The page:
Mystery Science Theater 3000: The Movie
|Mystery Science Theater 3000: The Movie|
Theatrical release poster
|Directed by||Jim Mallon|
|Produced by||Jim Mallon|
|Screenplay by||Jim Mallon
Michael J. Nelson
Mary Jo Pehl
|Based on||Mystery Science Theater 3000
by Joel Hodgson
|Starring||Michael J. Nelson
|Music by||Billy Barber|
|Edited by||Bill Johnson|
|Distributed by||Gramercy Pictures
Mystery Science Theater 3000: The Movie is a 1996 film adaptation of the television series Mystery Science Theater 3000, produced and set between seasons 6 and 7 of the show. It was distributed by Gramercy Pictures and produced by Best Brains and Universal Studios.
The filmmakers dub a new comic narrative over the 1955 science-fiction movie This Island Earth, editing out approximately 20 minutes of the original film.
- For the plot of the film-within-the-film, see This Island Earth
The film opens with mad scientist Dr. Clayton Forrester, working from an underground laboratory, explaining the premise of the film (and associated TV series). Mike Nelson and the robots Crow T. Robot, and Tom Servo, along with Gypsy, are aboard the Satellite of Love high in Earth's orbit, when Dr. Forrester forces them to watch the film This Island Earth to break their wills; as per the television show, Mike, Crow, and Tom make fun of the movie as it airs.
The movie riffing scenes are bookended and interspersed with short sketches. Prior to the movie, Crow attempts to dig through the ship's hull to return to Earth. After the filmstrip breaks and Dr. Forrester reloads it, Crow and Tom dare Mike to drive the Satellite himself, but ends up crashing into the Hubble Space Telescope; Mike then tries to repair the Hubble using the Satellite's manipulator arms, MANOS, but instead further damages the unit before Gypsy takes over. Some time into the film, Tom reveals that he has an interocitor like that used in This Island Earth. The gang tries to use Tom's device to return to Earth, but instead contact a Metalunan (the alien race from the film) who is unable to help them to figure out how to use it correctly but does accidentally repeatedly zap Tom's head with a laser beam. The contact is broken by Dr. Forrester, who also has an interocitor, and he zaps the group to encourage them back to the movie theater.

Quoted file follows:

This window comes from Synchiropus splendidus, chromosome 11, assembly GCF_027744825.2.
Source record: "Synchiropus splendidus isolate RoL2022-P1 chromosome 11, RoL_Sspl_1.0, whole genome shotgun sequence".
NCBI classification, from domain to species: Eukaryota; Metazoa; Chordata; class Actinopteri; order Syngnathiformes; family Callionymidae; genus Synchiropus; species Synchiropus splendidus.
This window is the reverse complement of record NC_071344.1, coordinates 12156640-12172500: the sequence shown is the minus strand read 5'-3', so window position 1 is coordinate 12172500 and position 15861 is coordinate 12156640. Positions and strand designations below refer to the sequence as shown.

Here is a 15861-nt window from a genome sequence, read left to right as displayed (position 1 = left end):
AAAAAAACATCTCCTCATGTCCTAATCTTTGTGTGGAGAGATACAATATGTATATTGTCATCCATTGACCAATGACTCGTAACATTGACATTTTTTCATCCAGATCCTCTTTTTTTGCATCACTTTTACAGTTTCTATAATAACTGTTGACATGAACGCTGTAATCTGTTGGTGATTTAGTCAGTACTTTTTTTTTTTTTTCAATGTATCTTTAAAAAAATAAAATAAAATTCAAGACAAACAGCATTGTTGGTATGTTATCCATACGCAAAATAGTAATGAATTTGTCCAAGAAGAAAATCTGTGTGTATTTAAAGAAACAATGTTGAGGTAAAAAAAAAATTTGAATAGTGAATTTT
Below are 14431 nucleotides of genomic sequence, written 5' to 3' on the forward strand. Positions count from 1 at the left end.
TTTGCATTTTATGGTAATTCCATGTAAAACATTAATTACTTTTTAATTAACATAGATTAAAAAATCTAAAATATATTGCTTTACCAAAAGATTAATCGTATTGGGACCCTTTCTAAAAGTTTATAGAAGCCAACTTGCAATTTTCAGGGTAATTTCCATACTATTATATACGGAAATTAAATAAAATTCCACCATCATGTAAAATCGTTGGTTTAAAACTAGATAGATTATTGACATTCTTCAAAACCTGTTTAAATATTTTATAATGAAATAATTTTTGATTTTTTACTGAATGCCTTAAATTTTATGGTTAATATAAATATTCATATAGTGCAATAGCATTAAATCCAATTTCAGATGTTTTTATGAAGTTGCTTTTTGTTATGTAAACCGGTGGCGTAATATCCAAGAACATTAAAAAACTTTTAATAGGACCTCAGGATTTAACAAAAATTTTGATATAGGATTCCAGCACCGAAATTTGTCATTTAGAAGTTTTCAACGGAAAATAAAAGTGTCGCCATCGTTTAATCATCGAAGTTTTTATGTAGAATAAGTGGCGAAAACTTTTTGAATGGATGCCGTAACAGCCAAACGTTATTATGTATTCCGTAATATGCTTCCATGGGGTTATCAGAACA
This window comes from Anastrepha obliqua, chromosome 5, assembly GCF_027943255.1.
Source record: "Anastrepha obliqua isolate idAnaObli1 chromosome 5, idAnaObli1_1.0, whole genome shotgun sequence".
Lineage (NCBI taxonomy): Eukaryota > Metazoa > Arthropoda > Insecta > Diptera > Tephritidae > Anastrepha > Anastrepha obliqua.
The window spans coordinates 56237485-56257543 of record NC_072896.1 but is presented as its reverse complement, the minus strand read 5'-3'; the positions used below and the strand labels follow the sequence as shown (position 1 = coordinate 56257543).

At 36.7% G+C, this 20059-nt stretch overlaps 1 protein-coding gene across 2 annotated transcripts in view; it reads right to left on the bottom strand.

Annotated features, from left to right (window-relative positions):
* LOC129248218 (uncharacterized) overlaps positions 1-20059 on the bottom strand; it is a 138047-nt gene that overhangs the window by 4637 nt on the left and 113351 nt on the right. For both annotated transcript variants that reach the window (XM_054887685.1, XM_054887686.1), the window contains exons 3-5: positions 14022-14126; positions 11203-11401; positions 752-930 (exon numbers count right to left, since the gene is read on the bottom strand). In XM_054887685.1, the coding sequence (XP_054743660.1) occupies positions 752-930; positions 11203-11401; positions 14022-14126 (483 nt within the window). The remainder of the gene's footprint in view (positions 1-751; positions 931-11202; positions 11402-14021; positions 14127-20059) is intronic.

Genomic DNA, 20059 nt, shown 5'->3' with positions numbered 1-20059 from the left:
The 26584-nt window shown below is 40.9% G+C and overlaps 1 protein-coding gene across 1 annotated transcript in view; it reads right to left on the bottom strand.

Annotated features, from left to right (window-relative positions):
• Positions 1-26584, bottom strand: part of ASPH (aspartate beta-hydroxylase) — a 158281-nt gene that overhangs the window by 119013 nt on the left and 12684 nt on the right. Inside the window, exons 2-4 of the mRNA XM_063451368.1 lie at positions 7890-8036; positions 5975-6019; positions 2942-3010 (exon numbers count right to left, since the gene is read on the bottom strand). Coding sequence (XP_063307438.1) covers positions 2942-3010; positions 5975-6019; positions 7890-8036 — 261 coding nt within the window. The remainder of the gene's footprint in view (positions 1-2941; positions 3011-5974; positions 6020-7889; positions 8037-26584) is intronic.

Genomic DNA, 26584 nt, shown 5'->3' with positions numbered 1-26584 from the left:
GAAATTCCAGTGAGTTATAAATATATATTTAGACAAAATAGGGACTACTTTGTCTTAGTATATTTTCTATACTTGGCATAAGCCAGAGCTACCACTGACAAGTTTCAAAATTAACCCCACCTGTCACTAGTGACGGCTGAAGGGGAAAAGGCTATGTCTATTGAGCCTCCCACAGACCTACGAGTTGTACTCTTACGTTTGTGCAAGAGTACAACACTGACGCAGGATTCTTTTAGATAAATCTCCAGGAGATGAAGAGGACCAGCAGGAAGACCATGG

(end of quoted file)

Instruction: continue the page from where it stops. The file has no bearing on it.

After the movie, Mike, Crow, and Tom are far from broken, celebrating in various Metaluna ways. Dr. Forrester, furious at his failure, attempts to use his own interocitor to harm Mike and the others, but only succeeds in transporting himself into the shower of the Metalunan previously seen. Mike and the robots briefly celebrate Dr. Forrester's disappearance before they realize they no longer have a way back to Earth without him. Upon this realization, the crew goees back to the theater to riff on the movie's ending credits.
- Michael J. Nelson as Mike Nelson
- Trace Beaulieu as Crow T. Robot / Dr. Clayton Forrester
- Kevin Murphy as Tom Servo
- Jim Mallon as Gypsy
- John Brady as Benkitnorf
- Deleted scenes